Untitled, Oil on Canvas, 90 x 79″
I met Jason Karolak at Pratt Institute in the mid-90’s when he was an undergraduate painter
and I was taking part-time classes
about three years
after I received
I didn’t know him well, but hung with him just long enough so when he came up to me at a SAIC alumni function at the Sculpture Center this past February,
I had a vague recollection of his undergraduate paintings that were big and grand
and filled with many unanswered questions
and hard-won struggles.
He told me he recently graduated from SAIC with a MFA in painting and that he had a solo show at McKenzie Fine Art.
When I went to the show, I was impressed with not only how far he had come from his undergraduate days,
but also with how much I related to his quiet, methodical thinking that is evident in his mark making
and in how he handles going from a smaller to a larger scale. I also admired his skill with color,
which is something that is beyond my present ability to produce.
In addition, he has crossed a major threshold that stops many MFA recipients: He has managed to continue making work after graduation
and to have a professional show in New York City.
This, in itself, is a profound accomplishment.
I hope he continues to continue.
CRG was founded by Carla Chammas, Richard Desroche and Glenn McMillan in 1990. I have been a fan since the first time I walked into their SoHo gallery sometime in the 90’s. They are now located in a ground floor space on West 22nd Street in Chelsea, NY.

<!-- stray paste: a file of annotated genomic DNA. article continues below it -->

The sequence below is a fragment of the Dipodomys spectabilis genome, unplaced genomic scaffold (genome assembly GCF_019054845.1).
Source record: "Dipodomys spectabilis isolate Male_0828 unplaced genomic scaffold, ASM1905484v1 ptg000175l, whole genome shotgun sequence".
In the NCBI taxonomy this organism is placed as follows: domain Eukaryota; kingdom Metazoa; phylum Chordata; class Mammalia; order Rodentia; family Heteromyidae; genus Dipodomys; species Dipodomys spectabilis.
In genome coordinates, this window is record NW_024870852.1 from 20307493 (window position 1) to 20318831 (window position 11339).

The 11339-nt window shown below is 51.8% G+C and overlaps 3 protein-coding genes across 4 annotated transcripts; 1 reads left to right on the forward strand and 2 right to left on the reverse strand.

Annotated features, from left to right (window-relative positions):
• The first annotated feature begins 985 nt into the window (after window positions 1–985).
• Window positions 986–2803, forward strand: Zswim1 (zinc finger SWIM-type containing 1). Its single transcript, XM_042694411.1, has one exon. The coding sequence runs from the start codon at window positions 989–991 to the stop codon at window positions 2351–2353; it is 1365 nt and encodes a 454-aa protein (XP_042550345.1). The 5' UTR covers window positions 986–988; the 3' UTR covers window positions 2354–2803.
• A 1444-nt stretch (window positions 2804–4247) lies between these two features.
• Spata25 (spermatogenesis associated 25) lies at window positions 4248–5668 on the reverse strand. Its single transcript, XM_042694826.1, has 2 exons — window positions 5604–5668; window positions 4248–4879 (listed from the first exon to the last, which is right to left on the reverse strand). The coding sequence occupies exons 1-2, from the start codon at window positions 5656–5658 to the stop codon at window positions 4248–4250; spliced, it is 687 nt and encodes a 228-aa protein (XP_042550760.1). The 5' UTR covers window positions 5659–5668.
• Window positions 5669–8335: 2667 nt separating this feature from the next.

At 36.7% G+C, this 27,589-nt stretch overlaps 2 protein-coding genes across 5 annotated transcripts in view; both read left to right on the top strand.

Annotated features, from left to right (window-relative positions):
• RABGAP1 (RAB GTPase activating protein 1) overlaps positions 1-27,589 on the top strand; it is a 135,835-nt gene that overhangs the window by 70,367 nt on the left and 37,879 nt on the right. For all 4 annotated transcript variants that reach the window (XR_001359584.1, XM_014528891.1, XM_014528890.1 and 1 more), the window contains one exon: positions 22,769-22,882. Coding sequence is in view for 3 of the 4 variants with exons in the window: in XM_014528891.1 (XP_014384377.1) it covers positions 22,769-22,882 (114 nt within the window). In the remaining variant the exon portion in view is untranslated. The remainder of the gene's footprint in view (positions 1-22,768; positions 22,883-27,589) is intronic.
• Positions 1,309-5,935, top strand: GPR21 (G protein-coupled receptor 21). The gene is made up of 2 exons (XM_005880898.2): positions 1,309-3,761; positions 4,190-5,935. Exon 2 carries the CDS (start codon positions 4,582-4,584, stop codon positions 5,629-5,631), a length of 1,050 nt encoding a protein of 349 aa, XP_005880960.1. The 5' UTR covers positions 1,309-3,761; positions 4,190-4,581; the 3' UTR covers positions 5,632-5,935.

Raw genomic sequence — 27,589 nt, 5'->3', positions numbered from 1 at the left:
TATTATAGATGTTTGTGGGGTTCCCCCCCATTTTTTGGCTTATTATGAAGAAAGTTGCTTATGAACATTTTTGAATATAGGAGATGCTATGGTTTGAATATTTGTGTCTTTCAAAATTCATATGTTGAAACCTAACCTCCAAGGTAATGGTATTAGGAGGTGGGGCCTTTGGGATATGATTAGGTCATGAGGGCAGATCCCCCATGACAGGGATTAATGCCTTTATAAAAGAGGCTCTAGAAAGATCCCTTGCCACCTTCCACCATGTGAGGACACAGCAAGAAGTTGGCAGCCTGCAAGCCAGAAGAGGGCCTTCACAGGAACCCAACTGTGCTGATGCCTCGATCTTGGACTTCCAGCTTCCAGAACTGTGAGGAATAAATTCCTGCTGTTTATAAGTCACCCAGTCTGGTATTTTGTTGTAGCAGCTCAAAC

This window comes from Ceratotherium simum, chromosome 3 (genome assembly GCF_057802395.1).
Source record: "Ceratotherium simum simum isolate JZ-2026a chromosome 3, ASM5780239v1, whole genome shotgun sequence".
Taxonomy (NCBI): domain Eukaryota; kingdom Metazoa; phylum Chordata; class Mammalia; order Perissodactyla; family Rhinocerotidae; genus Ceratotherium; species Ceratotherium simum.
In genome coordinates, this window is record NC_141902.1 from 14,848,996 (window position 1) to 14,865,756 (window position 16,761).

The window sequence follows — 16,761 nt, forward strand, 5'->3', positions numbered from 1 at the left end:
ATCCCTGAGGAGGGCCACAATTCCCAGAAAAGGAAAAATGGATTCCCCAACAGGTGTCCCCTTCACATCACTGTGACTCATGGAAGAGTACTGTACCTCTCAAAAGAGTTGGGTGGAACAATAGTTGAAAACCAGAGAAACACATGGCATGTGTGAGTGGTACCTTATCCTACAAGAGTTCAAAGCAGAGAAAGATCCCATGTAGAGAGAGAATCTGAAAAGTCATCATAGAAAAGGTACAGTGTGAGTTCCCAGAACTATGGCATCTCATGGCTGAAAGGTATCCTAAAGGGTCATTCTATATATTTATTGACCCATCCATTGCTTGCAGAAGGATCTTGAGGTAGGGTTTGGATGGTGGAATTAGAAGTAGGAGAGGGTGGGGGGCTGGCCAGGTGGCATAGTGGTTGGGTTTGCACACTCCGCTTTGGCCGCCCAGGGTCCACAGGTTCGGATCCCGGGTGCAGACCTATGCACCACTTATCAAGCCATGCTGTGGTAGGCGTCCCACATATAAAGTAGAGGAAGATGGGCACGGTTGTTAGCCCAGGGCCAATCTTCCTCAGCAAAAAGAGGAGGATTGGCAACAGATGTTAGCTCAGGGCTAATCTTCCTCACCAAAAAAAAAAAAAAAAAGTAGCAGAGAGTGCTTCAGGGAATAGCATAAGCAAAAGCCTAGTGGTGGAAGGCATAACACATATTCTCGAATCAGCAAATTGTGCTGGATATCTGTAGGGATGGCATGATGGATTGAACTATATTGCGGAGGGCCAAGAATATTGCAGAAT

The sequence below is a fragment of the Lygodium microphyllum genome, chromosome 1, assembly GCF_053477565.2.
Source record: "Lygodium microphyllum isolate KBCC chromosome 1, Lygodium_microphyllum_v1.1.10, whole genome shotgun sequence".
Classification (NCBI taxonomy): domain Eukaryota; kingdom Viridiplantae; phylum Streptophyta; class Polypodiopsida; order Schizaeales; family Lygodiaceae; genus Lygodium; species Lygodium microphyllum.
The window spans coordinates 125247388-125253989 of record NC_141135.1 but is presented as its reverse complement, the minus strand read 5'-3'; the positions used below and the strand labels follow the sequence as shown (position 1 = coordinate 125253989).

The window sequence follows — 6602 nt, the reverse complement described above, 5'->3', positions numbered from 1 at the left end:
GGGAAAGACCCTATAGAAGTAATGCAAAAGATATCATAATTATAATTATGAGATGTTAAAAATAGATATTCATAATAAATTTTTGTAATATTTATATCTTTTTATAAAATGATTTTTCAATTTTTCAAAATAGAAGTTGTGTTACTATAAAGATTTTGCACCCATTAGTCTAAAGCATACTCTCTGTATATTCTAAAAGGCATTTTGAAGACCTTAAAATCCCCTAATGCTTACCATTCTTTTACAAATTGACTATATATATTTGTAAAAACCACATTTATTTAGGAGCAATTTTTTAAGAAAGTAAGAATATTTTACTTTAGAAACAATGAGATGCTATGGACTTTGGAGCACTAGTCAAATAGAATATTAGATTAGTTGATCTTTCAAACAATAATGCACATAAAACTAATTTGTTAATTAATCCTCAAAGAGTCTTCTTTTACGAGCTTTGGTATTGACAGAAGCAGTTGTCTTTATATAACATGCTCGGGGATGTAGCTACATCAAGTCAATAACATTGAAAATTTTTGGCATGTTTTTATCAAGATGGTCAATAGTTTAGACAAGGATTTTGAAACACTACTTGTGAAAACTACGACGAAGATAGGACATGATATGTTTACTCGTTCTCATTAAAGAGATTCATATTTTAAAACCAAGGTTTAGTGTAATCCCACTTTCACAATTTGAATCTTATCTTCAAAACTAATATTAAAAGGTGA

CRG has always had a strong vision that is sensitive and subtle.
The work they show often has a quiet seriousness
and a hidden humor or quirkiness
that can range from mild to dark.
I always look forward to going
to their shows.
The current show of painting by Andrea Dufresne has strengthened my fandom of CRG. The images above are mostly details because I am drawn to the dexterity and sensitivity of Dufresne’s draftsmanship, which displays a deep knowledge of her subject matter and material and color. As I looked at the paintings during the opening on Sept. 11, 2012, I was struck by how I was mentally shifting between form and paint and brush-stroke-evidence on a focused and minute level: Dufresne could overlay a few deftly placed marks on top of grander, abstract strokes for a gestalt perception of recognizable forms, for example, a human face the size of a US quarter or a figure half the length of a toothpick. This psychology to create wholeness out of disparate parts is a function of our mental architecture and is part of a family of ideas, with which I am fascinated, that I touched upon in a previous post, Optics. how do lasers work? _ and _ Riis: why two “i’s”?
The way we see influences the way we make and the way we act – all three can be manipulated, tricked and used for strategic ends, by yourself and others.
The ultimate criticism of art, in my mind, begins with Plato and his comments that Art is imitation and dangerous
for its tendency to lead people away from what is real. This is a much bigger issue not just as a point of
Greek History and of Western Philosophy and Aesthetics,
but also in its contemporary manifestations.
I am unable to deal with something so large at the moment, but it is something I struggle with in all that I do.
Although you can find the full images of Andrea Dufresne’s work at CRG’s website, I encourage you to see her work in real life, real time.
It is worth it in order to engage with her larger issues of creating multiple, overlapping spaces and playing upon historical and personal narratives.
Andrea Dufresne also has a concurrent show at Monya Rowe just down the street, so you can see a wider range of her work in one trip.